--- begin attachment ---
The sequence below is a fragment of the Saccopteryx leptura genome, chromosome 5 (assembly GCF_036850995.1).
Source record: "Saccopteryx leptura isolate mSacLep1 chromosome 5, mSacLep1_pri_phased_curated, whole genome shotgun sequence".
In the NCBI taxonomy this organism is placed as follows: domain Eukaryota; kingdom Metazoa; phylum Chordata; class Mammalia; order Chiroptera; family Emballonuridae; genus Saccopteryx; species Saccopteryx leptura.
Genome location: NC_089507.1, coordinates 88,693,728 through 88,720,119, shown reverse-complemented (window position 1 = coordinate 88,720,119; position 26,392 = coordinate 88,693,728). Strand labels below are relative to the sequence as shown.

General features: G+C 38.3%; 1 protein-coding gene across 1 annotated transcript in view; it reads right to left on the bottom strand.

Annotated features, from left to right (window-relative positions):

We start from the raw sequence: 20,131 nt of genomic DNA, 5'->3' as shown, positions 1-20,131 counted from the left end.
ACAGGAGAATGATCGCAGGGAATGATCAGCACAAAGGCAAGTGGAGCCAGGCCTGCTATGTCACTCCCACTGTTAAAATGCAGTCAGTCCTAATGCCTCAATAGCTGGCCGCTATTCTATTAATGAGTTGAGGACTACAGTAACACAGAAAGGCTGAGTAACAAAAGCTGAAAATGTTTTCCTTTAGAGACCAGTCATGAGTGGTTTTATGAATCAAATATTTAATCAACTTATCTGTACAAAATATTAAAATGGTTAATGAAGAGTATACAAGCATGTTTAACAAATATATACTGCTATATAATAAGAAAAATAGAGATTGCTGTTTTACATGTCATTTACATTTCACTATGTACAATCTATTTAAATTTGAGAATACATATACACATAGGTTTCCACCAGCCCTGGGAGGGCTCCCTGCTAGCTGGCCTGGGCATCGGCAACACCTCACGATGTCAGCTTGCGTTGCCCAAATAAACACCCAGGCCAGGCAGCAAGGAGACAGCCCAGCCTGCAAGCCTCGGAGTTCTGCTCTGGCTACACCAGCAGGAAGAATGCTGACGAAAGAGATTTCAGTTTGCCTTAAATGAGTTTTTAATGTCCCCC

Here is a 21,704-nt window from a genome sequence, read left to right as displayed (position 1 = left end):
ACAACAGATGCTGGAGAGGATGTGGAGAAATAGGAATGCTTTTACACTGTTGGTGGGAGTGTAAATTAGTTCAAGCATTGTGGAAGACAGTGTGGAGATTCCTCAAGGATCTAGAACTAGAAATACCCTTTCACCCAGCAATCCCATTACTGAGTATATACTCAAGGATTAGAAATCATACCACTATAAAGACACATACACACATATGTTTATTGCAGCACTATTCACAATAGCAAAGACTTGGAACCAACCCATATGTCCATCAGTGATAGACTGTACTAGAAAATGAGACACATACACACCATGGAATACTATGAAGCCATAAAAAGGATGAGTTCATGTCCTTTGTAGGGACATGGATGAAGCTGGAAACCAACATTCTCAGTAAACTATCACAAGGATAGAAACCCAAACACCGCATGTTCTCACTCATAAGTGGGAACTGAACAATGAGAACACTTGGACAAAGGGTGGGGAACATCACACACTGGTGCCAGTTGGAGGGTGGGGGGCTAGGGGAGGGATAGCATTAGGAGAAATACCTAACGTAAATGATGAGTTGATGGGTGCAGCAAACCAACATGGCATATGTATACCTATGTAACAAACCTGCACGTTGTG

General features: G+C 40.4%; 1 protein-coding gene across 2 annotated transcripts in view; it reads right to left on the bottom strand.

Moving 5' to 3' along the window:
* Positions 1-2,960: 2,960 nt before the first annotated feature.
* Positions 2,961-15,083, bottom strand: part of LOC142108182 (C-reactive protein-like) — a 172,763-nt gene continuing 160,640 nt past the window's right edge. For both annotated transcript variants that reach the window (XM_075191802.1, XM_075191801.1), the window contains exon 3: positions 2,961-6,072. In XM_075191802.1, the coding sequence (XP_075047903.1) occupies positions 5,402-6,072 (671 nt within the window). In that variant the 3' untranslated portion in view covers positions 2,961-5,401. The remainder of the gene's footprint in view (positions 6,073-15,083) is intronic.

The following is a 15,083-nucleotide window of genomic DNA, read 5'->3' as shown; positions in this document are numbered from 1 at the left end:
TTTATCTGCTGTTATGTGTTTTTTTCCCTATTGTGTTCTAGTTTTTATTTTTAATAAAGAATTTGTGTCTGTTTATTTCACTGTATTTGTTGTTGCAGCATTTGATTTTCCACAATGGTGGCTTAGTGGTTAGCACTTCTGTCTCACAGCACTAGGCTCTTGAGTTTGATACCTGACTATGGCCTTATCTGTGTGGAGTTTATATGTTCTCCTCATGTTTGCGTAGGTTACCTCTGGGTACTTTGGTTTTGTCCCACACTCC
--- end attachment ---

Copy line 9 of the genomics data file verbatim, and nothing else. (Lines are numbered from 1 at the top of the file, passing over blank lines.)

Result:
Here is a 21,704-nt window from a genome sequence, read left to right as displayed (position 1 = left end):